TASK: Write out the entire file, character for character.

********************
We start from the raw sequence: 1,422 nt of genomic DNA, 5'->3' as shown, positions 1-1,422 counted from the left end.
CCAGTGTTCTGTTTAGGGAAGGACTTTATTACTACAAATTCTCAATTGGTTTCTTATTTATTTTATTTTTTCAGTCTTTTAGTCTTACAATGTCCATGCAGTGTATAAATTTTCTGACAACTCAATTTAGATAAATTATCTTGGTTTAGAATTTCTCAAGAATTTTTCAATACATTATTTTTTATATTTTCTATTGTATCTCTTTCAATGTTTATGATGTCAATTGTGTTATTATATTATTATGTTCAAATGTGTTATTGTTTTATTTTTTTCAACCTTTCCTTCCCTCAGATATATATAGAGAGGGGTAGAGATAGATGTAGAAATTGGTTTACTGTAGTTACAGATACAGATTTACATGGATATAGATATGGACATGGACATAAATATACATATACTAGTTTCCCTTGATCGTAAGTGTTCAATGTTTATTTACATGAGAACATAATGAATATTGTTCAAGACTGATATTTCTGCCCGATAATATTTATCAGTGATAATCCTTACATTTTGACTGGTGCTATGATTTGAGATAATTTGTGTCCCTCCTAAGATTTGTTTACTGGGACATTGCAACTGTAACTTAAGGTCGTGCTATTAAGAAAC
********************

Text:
We start from the raw sequence: 1,422 nt of genomic DNA, 5'->3' as shown, positions 1-1,422 counted from the left end.
CCAGTGTTCTGTTTAGGGAAGGACTTTATTACTACAAATTCTCAATTGGTTTCTTATTTATTTTATTTTTTCAGTCTTTTAGTCTTACAATGTCCATGCAGTGTATAAATTTTCTGACAACTCAATTTAGATAAATTATCTTGGTTTAGAATTTCTCAAGAATTTTTCAATACATTATTTTTTATATTTTCTATTGTATCTCTTTCAATGTTTATGATGTCAATTGTGTTATTATATTATTATGTTCAAATGTGTTATTGTTTTATTTTTTTCAACCTTTCCTTCCCTCAGATATATATAGAGAGGGGTAGAGATAGATGTAGAAATTGGTTTACTGTAGTTACAGATACAGATTTACATGGATATAGATATGGACATGGACATAAATATACATATACTAGTTTCCCTTGATCGTAAGTGTTCAATGTTTATTTACATGAGAACATAATGAATATTGTTCAAGACTGATATTTCTGCCCGATAATATTTATCAGTGATAATCCTTACATTTTGACTGGTGCTATGATTTGAGATAATTTGTGTCCCTCCTAAGATTTGTTTACTGGGACATTGCAACTGTAACTTAAGGTCGTGCTATTAAGAAAC